Showing posts from November, 2010

In The Lake of the Woods

I think Tim O'Brien lives in Texas now, but this author grew up first in Austin and then Worthington, Minnesota, and tends to write stories and books that connect to his homeplace. I listened to him read and talk about writing and life last spring in Chaska, and although everyone was asking him questions about The Things They Carried, he did slip in an admission that he believes his best book is his 1994 novel In The Lake of the Woods. The comment stayed with me. I wondered why. So when I was thinking of the next MN-based novel I could take in, his title came to mind. 

The Lake of the Woods. It sounds mythic, doesn't it? Something you get lost in. 

As I read the book, I came to believe that this was exactly what O'Brien intended. The themes include deception and mystery, loneliness and memory, and I was impressed by how well these inner states fit with O'Brien's description of the setting:
"The wilderness was massive. It was a place, Wade came to understand, wher…

Snow Fruit

A wintery addition for your grateful-ladened table.  Happy Thanksgiving, all!

Joyce Sutphen

Continuing on with my Thirty Before Thirty list, I've spent several hours this past week reading Minnesota poet Joyce Sutphen's 2000 collection Coming Back to the Body. The book was given to me on my 21st birthday by a fellow English major at Gustavus (thanks, Julie!), so I've read many of the poems before. I've since been told by poet friends, however, that though poems are entities unto themselves, a collection is formed intentionally, and should be read as a cohesive manuscript, cover to cover, at least once. So, this is what I've done, and upon finishing, it's clear that each of Sutphen's small creations builds on the next until the reader arrives at the last page with a clear emotional picture of a woman challenged and changed, someone who has returned to herself.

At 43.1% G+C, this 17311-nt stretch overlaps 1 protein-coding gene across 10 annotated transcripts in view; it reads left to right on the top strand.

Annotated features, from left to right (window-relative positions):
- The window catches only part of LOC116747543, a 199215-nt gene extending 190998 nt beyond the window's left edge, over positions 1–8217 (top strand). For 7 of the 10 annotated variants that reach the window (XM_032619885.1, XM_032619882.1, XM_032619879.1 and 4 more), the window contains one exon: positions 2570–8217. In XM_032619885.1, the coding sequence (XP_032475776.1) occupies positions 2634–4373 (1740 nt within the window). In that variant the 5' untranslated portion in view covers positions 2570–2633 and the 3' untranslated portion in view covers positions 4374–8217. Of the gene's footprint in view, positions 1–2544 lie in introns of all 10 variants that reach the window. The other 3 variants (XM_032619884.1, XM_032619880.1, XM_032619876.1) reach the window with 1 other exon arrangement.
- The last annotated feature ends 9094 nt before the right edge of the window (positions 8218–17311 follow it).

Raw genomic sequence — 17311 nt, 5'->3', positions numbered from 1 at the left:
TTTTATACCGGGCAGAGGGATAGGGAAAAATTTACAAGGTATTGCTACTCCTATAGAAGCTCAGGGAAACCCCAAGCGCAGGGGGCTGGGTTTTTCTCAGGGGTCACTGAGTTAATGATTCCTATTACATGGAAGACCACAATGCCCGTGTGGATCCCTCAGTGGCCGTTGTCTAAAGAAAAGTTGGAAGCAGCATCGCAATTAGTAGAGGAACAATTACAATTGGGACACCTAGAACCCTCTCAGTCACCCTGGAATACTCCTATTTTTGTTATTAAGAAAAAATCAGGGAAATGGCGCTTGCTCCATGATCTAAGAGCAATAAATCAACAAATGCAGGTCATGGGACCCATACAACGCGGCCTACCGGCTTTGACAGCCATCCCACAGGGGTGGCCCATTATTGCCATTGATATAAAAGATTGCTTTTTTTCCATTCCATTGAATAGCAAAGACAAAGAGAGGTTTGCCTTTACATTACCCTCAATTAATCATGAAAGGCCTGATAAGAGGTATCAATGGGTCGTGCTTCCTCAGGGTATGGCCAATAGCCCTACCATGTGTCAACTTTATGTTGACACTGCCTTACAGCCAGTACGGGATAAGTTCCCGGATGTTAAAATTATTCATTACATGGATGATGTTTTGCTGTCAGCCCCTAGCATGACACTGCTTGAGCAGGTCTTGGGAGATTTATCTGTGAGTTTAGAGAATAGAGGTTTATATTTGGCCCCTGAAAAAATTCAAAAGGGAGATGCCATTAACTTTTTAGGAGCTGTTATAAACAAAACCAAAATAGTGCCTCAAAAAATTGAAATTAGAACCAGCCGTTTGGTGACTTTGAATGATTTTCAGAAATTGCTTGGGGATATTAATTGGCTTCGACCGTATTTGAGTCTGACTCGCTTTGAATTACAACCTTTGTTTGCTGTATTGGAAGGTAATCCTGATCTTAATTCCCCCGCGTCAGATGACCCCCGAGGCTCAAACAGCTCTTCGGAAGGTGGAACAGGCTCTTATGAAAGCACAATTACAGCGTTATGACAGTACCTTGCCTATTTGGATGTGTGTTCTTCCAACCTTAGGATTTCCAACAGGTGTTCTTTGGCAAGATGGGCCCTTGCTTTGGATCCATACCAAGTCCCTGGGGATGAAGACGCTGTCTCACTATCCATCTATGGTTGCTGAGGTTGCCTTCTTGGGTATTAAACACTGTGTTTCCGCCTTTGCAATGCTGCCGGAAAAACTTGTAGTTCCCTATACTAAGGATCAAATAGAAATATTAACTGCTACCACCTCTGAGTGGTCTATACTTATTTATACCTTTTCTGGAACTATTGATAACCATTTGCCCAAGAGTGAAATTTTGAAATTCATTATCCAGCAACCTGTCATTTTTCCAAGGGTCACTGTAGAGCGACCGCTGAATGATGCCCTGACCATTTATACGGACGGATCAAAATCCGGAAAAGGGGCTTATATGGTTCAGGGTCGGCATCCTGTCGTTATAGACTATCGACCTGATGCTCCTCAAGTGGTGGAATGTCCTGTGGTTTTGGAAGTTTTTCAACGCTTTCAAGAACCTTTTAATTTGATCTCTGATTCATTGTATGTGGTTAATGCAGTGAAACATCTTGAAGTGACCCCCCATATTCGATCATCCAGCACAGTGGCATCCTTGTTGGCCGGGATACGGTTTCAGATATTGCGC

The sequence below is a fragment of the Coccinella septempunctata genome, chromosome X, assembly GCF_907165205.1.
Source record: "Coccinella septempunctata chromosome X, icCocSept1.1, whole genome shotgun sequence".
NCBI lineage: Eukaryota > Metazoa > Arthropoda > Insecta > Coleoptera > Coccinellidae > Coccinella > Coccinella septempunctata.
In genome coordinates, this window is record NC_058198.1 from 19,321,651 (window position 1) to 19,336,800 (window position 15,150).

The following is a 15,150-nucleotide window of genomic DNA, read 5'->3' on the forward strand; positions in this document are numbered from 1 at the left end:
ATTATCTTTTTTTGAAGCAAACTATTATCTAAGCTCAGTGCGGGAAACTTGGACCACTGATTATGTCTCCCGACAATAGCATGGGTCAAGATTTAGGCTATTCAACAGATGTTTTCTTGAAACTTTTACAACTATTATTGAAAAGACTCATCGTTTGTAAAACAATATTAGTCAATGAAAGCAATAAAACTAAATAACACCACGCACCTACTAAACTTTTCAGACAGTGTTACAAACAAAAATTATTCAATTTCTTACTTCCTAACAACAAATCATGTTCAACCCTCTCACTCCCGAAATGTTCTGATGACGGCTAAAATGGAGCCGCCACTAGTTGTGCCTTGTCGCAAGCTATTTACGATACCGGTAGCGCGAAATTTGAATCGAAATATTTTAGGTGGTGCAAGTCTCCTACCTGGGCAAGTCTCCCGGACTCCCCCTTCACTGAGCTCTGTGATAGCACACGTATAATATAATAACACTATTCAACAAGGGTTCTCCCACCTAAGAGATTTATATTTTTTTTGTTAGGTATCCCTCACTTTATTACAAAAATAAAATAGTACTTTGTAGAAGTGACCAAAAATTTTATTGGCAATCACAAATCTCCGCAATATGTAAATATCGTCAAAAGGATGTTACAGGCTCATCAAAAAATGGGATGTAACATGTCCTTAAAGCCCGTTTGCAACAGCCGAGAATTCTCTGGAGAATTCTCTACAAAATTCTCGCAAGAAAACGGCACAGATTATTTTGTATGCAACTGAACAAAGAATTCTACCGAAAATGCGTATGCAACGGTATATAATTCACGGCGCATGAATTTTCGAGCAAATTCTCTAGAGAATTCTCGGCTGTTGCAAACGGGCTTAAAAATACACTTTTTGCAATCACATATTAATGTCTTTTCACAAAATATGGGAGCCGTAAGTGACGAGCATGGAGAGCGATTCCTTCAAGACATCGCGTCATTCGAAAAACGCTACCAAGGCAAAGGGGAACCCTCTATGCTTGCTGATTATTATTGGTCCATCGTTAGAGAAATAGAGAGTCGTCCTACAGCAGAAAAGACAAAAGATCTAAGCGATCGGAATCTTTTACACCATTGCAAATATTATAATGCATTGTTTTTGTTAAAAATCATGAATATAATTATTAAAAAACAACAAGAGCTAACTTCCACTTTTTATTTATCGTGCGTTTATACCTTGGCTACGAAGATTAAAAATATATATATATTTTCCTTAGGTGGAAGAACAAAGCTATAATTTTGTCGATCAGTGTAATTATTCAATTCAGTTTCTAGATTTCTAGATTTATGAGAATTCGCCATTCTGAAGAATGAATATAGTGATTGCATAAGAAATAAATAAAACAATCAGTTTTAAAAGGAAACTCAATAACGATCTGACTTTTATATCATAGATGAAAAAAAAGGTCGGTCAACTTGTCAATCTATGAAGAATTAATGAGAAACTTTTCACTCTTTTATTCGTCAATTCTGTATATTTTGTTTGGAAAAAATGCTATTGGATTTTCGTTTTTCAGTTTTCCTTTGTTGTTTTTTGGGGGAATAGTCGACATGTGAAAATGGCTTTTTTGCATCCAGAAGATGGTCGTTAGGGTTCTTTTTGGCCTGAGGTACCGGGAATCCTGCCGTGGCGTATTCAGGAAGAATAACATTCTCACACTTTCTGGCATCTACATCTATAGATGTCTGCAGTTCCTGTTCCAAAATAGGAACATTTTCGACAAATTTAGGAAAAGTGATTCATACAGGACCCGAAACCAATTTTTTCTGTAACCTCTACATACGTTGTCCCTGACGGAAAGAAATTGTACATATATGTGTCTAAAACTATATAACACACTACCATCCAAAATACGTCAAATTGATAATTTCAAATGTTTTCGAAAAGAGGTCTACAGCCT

Some of my favorite poems in the collection come from the first of the five sections--not surprising, as they explore the details of rural landscapes. But I was physically stopped at the fourt…


You go to bed, the night inky black, aware that there is a field below your window full of dusty blonde grasses, dried clumps of goldenrod, scratchy patches of sepiaed clover. There is wind, so their brittle bodies rattle against each other like reluctant bones, or swish down and back up--thin, dilapidated flags of the retreating autumn. You do not consciously think of any of this. It just is, like the woods are beyond the field, hundreds of brown arms reaching into an open sky, and you rest with this image buried in your dreams. But when you wake, you tug open your blinds, and the easy belief you held the night before of ordinary, of familiar, of something known is shocked out of your hands. No matter how many Minnesota winters you have experienced, the first snow storm of the season is always new, is always completely bewildering in its power to transform the recognizable into something other, something that is sudden, and total, and white.
You cannot believe how much snow has fallen …

Bon Iver's "Flume"

It seems that when I went into my master's program, I adopted a kind of tunnel vision and took in only art news that was of the adult literary variety, because just like I was caught blinking two years ago at The Hunger Games' unveiling, so too am I finding my jaw dropping two years after the hype at the music of Bon Iver.

"Flume" or "Re: Stacks" starts to play, and--just like I did in high school--I find myself on the floor of my bedroom, eyes closed, listening, forming my lips around lyrics I want to swallow up and make a part of me.

It is November now, but still I will roll down my car windows for this. Such music is like wind; it runs well through the trees, these empty fields, into the lungs of the coming winter.



"Solitude Late at Night in the Woods"

I The body is like a November birch facing the full moon And reaching into the cold heavens. In these trees there is no ambition, no sodden body, no leaves, Nothing but bare trunks climbing like cold fire!
 II My last walk in the trees has come. At dawn I must return to the trapped fields, To the obedient earth. The trees shall be reaching all the winter.
III It is a joy to walk in the bare woods. The moonlight is not broken by the heavy leaves. The leaves are down, and touching the soaked earth, Giving off the odor that partridges love.
-- from Silence in the Snowy Fields by Robert Bly